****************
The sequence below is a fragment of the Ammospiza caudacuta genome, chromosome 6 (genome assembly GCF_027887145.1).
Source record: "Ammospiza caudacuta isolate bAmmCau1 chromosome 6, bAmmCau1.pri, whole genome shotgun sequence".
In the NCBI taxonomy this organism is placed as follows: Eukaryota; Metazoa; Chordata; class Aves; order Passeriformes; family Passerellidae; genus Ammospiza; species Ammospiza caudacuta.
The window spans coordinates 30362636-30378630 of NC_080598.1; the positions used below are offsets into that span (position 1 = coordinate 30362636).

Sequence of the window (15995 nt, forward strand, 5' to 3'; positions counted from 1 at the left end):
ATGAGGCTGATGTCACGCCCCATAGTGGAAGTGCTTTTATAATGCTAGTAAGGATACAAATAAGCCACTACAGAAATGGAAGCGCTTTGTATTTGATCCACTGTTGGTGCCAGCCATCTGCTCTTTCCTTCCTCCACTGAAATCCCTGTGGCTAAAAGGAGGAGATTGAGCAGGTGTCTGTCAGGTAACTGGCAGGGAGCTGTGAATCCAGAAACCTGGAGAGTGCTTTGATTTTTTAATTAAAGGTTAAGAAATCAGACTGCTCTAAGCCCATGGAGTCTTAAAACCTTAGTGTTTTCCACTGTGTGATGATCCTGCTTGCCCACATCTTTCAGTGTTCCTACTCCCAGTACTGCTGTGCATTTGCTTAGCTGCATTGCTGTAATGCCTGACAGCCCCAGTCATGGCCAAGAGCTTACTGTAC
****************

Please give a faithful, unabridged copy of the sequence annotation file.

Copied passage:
The sequence below is a fragment of the Ammospiza caudacuta genome, chromosome 6 (genome assembly GCF_027887145.1).
Source record: "Ammospiza caudacuta isolate bAmmCau1 chromosome 6, bAmmCau1.pri, whole genome shotgun sequence".
In the NCBI taxonomy this organism is placed as follows: Eukaryota; Metazoa; Chordata; class Aves; order Passeriformes; family Passerellidae; genus Ammospiza; species Ammospiza caudacuta.
The window spans coordinates 30362636-30378630 of NC_080598.1; the positions used below are offsets into that span (position 1 = coordinate 30362636).

Sequence of the window (15995 nt, forward strand, 5' to 3'; positions counted from 1 at the left end):
ATGAGGCTGATGTCACGCCCCATAGTGGAAGTGCTTTTATAATGCTAGTAAGGATACAAATAAGCCACTACAGAAATGGAAGCGCTTTGTATTTGATCCACTGTTGGTGCCAGCCATCTGCTCTTTCCTTCCTCCACTGAAATCCCTGTGGCTAAAAGGAGGAGATTGAGCAGGTGTCTGTCAGGTAACTGGCAGGGAGCTGTGAATCCAGAAACCTGGAGAGTGCTTTGATTTTTTAATTAAAGGTTAAGAAATCAGACTGCTCTAAGCCCATGGAGTCTTAAAACCTTAGTGTTTTCCACTGTGTGATGATCCTGCTTGCCCACATCTTTCAGTGTTCCTACTCCCAGTACTGCTGTGCATTTGCTTAGCTGCATTGCTGTAATGCCTGACAGCCCCAGTCATGGCCAAGAGCTTACTGTAC